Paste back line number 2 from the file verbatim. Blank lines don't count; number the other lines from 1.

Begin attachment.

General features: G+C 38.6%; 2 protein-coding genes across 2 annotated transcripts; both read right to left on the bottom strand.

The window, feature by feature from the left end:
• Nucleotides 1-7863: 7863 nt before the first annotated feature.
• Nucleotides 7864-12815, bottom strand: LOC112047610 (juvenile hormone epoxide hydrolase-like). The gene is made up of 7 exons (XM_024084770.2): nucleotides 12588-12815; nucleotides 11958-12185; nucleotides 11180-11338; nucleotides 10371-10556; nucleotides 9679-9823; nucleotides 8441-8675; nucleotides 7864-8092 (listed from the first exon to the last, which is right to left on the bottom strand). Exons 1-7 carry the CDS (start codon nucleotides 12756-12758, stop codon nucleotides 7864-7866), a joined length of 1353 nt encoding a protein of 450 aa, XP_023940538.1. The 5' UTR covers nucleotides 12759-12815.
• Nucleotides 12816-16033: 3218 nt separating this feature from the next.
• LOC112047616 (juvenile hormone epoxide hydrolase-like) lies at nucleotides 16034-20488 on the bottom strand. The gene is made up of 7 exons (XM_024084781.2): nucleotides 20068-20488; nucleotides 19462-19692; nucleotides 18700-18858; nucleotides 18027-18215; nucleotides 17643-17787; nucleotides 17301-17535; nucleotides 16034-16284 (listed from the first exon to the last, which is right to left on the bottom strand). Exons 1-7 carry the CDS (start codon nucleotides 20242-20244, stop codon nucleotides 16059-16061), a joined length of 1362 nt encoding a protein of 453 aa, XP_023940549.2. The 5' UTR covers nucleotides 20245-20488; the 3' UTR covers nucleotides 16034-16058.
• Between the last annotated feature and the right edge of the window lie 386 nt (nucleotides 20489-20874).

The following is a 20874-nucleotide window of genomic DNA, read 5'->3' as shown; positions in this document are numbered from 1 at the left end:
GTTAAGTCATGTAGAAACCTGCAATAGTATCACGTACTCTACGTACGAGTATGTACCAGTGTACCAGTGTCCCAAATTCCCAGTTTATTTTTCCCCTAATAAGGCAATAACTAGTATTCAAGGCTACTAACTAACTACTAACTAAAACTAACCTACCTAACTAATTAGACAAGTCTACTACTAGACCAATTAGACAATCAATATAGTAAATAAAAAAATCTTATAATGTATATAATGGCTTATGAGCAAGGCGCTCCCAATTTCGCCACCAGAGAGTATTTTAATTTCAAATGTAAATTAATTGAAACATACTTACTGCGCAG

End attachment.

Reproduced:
The window, feature by feature from the left end: